Pomatiopsis lapidaria


     Pomatiopsis lapidaria's life cycle is direct (Dundee, 1957). This means that there are no larval stages before the individual reaches adulthood.  Slender Walkers can only reproduce sexually (Dundee, 1957).  They are diecious (DeWitt, 1952), meaning that male and female reproductive organs are on separate individuals.  This requires the snail to find a member of the opposite sex, rather than any member of the same species, as a monecious animal could.  However, they will not travel far looking for a partner (Dundee, 1957).  Dundee (1957) says that Pomatiopsis lapidaria will not intentionally move more than 6 feet throughout their lifetime. 

      Copyright hannah barrett and licensed for reuse under this Creative Commons Licence (Cloudy Lake Scene)

     Mating times follow the change of seasons as well as daily weather variations (Dundee, 1957).  Pomatiopsis lapidaria reproduces twice a year: once in spring and once in fall (Dundee, 1957).  The exact dates of copulation vary just as weather patterns for each year do (Dundee, 1957).  They begin mating shortly after spring arrives and finish their second mating session before the onset of the cold (Dundee, 1957).  The Slender Walker does not seem to prefer certain times of the day for mating but does mate more often on cloudy, damp days (Dundee, 1957).  This preference is likely for the female’s benefit, as her head-foot area is outside of the shell during copulation (Dundee, 1957).  The moist days keep her body from drying out while copulating on land (Dundee, 1957).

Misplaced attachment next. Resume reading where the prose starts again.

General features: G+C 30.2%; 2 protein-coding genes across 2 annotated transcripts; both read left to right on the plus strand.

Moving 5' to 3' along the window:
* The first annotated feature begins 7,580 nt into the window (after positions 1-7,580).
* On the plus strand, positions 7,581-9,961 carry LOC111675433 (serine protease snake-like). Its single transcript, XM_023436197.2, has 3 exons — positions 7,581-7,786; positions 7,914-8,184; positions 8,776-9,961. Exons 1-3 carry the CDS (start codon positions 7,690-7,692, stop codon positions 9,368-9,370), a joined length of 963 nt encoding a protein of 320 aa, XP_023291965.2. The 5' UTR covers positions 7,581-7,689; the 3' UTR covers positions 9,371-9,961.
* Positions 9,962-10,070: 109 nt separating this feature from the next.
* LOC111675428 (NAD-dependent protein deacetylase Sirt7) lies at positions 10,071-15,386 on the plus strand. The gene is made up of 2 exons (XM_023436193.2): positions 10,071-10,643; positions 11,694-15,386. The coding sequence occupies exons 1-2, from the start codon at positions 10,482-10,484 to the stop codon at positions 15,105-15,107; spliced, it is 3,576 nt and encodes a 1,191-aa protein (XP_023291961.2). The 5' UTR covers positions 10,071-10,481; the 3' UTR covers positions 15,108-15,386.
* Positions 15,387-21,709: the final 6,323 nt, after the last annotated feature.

After copulation, the female finds a suitable place for her eggs to develop.  For Pomatiopsis lapidaria this is near, but not directly in, water (Dundee, 1957).  The eggs can be laid on flat ground or a vertical surface (Dundee, 1957).  Dundee (1957) says that the number of eggs each female lays throughout the year is quite variable.  Once the eggs are laid, Dundee (1957) observed a seven week lag before hatching in the laboratory.  However, he also noted that this time varied depending on room temperature and guessed that the actual hatching time would be less than that observed in the laboratory.  Slender Walkers use their radula to rasp their way out of the shell (Dundee, 1957).